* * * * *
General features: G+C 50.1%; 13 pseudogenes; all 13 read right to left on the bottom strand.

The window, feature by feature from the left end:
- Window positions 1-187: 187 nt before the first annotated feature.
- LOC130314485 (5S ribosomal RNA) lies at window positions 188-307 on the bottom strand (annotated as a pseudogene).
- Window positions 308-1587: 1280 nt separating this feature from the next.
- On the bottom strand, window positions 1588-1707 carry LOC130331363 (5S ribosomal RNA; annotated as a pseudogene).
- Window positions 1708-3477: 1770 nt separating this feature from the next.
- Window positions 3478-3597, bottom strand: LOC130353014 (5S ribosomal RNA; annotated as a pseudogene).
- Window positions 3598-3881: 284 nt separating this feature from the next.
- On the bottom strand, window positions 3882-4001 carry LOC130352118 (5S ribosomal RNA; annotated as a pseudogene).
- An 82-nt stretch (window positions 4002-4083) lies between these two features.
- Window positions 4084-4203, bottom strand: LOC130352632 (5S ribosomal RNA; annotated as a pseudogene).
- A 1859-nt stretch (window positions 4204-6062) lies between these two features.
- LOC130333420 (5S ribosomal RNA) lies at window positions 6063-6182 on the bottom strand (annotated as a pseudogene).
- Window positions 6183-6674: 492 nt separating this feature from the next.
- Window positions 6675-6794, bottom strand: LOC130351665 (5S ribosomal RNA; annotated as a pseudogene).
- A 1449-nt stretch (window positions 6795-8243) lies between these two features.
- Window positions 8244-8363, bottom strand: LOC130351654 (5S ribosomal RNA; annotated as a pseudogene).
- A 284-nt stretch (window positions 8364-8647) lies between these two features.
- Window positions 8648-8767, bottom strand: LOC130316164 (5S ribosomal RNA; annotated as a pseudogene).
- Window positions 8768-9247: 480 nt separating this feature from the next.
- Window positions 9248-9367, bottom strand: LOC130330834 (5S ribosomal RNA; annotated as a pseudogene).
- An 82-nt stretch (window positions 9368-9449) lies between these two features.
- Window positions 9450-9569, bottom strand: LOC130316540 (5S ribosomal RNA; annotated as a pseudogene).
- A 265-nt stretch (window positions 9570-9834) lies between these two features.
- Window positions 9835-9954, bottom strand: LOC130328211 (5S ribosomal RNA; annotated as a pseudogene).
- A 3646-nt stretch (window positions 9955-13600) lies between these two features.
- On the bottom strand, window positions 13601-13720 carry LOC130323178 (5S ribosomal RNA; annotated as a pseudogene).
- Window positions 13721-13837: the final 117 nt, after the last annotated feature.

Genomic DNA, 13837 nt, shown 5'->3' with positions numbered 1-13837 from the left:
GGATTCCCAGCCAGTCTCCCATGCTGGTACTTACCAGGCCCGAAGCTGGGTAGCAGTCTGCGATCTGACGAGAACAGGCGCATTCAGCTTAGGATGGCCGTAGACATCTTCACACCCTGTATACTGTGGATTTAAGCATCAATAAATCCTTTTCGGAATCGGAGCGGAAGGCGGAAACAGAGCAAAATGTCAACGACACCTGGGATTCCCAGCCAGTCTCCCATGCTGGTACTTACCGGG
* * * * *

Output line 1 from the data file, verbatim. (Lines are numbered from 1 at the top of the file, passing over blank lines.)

General features: G+C 50.1%; 13 pseudogenes; all 13 read right to left on the bottom strand.